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The Untold Truth Of Spawn

In 1992, fed up with the work-for-hire policies of Marvel Comics and its rival DC, Todd McFarlane and other high profile illustrators working for the Big Two defected and formed Image Comics. Unlike Marvel or DC, Image offered its creators all the rights to its characters. If someone wanted to make big money bringing The Walking Dead to television, they didn't talk to an Image Editor-in-Chief or an Image Creative Director: they had to go right to the source, creator Robert Kirkman. And that's where the royalties went, too.

Todd McFarlane's Spawn — about a black ops soldier killed in action and resurrected as a supernatural warrior meant to be serving the will of Hell — quickly became Image's most successful title. While McFarlane will tell you he's an artist first and a businessman second, he boasts at least enough business savvy to have turned Spawn into its own media empire. Spawn comics birthed numerous spin-offs, featured in video games, an animated HBO series that was the first of its type, a live-action movie released in the late '90s, a new live-action reboot that will be written and directed by McFarlane himself, and some fairly public legal battles leading to — among other things — a character who first appeared in Spawn finding herself a favorite in the pages of Marvel Comics.

Here are some stories about the character and his comic you might not have heard of.

So many powers

If you don't know much about Spawn other than that he's a comic book superhero, you might naturally ask, "What powers does he have?"

The thing is, if you really want a succinct answer, you might be better off asking, "What powers doesn't he have?"

Spawn has displayed an impressive array of super powers. He's got the enhanced strength and durability you might come to expect as prerequisite for just about any superhero. As early as his first full-pitched battle with Violator in Spawn #4 he was blasting various yellow and green glowy stuff out of his hands, he was reanimating his limbs, and he was surviving the destruction of his internal organs. Later stories had the Hellspawn teleporting through shadows, healing others' wounds, resurrecting the dead, stopping time, breathing fire, drawing power from worms, flying, and plenty of other wild power displays.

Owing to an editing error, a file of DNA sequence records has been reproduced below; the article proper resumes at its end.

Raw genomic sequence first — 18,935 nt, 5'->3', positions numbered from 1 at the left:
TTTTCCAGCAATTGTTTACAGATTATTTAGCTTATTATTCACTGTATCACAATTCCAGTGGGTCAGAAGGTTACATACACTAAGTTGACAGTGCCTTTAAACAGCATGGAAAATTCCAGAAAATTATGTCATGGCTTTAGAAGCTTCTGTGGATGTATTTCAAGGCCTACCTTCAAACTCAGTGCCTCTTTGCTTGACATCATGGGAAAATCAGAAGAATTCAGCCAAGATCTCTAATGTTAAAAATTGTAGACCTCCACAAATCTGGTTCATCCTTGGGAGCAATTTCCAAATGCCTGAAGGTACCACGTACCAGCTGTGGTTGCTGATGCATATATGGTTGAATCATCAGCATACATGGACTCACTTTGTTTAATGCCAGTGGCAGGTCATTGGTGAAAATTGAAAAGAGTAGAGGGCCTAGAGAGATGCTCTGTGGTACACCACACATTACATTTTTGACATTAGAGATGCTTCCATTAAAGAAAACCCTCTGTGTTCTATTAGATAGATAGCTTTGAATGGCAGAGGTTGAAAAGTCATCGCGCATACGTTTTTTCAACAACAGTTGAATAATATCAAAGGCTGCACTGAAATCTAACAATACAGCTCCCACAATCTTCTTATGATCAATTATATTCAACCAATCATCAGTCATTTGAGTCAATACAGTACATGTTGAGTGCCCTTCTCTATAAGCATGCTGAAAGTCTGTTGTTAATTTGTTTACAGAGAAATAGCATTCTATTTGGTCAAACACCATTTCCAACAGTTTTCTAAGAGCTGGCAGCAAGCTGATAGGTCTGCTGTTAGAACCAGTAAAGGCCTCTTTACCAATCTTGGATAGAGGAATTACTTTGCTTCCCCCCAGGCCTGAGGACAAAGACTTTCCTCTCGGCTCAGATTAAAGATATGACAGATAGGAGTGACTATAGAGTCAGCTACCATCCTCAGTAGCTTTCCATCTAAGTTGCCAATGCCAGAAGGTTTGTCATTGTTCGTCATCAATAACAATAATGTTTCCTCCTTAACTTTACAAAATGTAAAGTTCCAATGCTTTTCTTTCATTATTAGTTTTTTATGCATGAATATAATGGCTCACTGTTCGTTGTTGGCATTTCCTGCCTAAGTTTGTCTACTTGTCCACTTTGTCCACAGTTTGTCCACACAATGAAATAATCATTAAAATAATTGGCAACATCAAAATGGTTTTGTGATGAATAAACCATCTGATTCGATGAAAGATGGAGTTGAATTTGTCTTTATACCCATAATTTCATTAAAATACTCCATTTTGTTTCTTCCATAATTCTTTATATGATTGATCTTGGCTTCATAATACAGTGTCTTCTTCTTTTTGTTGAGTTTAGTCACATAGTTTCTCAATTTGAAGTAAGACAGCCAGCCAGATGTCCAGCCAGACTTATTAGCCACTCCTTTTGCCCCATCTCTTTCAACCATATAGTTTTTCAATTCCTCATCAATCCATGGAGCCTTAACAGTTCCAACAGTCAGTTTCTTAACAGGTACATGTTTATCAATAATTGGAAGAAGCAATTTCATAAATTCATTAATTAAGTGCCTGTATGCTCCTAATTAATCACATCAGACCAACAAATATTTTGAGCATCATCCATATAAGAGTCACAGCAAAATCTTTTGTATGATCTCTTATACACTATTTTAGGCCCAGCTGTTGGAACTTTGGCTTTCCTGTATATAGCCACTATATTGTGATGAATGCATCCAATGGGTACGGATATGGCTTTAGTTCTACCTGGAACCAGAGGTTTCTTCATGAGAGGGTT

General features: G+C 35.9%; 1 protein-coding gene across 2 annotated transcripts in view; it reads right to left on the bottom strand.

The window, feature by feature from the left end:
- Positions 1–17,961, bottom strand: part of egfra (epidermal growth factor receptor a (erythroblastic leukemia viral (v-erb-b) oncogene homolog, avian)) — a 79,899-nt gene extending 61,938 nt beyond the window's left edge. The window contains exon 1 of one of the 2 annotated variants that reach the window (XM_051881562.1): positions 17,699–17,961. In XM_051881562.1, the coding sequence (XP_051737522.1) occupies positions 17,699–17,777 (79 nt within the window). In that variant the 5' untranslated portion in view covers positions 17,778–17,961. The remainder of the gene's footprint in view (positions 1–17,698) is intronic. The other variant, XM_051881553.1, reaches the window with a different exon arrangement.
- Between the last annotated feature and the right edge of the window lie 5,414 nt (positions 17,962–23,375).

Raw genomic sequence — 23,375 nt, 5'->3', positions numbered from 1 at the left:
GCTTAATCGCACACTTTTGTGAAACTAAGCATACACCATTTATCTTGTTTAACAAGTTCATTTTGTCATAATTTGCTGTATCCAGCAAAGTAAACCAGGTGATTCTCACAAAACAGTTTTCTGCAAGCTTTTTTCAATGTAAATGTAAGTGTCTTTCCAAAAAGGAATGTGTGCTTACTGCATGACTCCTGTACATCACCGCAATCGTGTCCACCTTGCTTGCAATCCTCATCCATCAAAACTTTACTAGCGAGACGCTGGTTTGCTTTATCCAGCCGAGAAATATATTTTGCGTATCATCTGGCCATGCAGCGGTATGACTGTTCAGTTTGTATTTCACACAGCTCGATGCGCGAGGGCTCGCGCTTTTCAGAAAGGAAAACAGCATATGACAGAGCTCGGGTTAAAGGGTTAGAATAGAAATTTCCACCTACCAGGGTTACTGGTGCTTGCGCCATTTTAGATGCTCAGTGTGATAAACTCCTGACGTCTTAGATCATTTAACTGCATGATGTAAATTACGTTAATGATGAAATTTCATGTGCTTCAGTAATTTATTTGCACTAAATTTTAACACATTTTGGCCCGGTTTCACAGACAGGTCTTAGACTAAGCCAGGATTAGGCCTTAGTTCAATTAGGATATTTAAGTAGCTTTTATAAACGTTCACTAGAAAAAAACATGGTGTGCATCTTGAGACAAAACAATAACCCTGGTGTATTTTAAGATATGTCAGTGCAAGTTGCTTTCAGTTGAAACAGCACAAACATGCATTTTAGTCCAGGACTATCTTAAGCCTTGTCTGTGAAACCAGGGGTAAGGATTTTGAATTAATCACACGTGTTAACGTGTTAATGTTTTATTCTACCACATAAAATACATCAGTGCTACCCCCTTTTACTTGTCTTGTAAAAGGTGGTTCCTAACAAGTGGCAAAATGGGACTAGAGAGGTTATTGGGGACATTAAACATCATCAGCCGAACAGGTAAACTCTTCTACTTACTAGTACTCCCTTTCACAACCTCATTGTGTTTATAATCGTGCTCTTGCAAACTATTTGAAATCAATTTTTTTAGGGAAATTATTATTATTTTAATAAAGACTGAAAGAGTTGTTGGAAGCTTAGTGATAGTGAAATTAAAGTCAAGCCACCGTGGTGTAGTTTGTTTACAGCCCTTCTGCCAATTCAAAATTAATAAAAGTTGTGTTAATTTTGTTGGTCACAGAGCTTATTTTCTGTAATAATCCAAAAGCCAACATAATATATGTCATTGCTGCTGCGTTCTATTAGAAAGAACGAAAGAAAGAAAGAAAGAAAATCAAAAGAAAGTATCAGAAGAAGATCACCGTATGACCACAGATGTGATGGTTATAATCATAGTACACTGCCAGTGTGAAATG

It's enough to make you wonder exactly how there could be anything out there that could threaten Spawn enough to keep readers' interest. But with the comic book Spawn going strong after 25 years and another live-action film about to be made, it doesn't seem his Swiss Army knife collection of powers has hurt his appeal.

Spawn's Sweet Sixteen

According to McFarlane, when he and other prominent comic book artists formed Image and started talking about what titles they wanted to put out, McFarlane didn't have to think long. He knew exactly what he wanted to do. He claimed he'd first drawn Spawn in 1977 when he was 16 years old, and that the character had been in the back of his mind ever since. Spawn was already waiting in the wings, waiting for Image Comics to help him come to life (or undeath, depending on how you look at it).

If there was ever any room for doubt about his story, McFarlane just about proved it late October of 2017 when he posted what he said was one of his first drawings of Spawn on Facebook. Spawn appears with a small, more cartoonish character with a single horn coming out of its head. Spawn's coloring was different, and on the Facebook post McFarlane said he originally envisioned as being from space rather than Hell.

Spawn goes digital

By helping to form Image Comics and by showing how, without the support of a big corporation like Disney or Time Warner, you can turn a single character into a media gold mine, you could argue Todd McFarlane spent a lot of time on the comic industry's razor's edge. Which is why it's so surprising that when it came to digital publishing, he was one of the last to utilize it.